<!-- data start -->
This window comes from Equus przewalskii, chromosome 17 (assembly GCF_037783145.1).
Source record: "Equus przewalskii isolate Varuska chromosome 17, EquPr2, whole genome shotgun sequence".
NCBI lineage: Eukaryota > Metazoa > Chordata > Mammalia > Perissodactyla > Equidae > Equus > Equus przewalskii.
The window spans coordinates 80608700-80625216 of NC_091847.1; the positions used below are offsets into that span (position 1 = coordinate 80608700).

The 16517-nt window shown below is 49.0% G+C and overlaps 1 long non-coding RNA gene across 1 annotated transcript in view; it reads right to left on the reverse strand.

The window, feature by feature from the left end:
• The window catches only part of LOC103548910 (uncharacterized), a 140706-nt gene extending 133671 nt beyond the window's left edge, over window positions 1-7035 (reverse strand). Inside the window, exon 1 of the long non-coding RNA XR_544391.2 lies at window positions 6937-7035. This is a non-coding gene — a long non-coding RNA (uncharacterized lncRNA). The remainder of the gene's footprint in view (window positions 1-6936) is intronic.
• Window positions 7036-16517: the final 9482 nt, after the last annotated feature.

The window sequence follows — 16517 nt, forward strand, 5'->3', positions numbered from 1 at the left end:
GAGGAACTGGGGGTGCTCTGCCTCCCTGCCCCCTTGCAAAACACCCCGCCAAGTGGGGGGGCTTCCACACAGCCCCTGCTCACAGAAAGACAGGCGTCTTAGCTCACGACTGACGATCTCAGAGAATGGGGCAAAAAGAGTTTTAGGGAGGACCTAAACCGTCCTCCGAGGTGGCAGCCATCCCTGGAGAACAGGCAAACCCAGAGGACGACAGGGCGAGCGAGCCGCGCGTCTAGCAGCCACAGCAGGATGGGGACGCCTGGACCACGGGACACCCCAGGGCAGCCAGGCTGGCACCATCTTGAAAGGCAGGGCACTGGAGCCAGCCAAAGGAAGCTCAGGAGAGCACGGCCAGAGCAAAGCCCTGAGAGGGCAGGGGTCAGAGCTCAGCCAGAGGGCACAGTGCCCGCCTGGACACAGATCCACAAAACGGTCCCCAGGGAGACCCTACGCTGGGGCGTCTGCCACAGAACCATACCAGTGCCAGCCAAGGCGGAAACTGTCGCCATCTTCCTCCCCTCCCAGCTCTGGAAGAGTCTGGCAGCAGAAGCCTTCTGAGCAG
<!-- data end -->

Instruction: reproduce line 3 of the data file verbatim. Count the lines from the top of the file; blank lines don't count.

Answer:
NCBI lineage: Eukaryota > Metazoa > Chordata > Mammalia > Perissodactyla > Equidae > Equus > Equus przewalskii.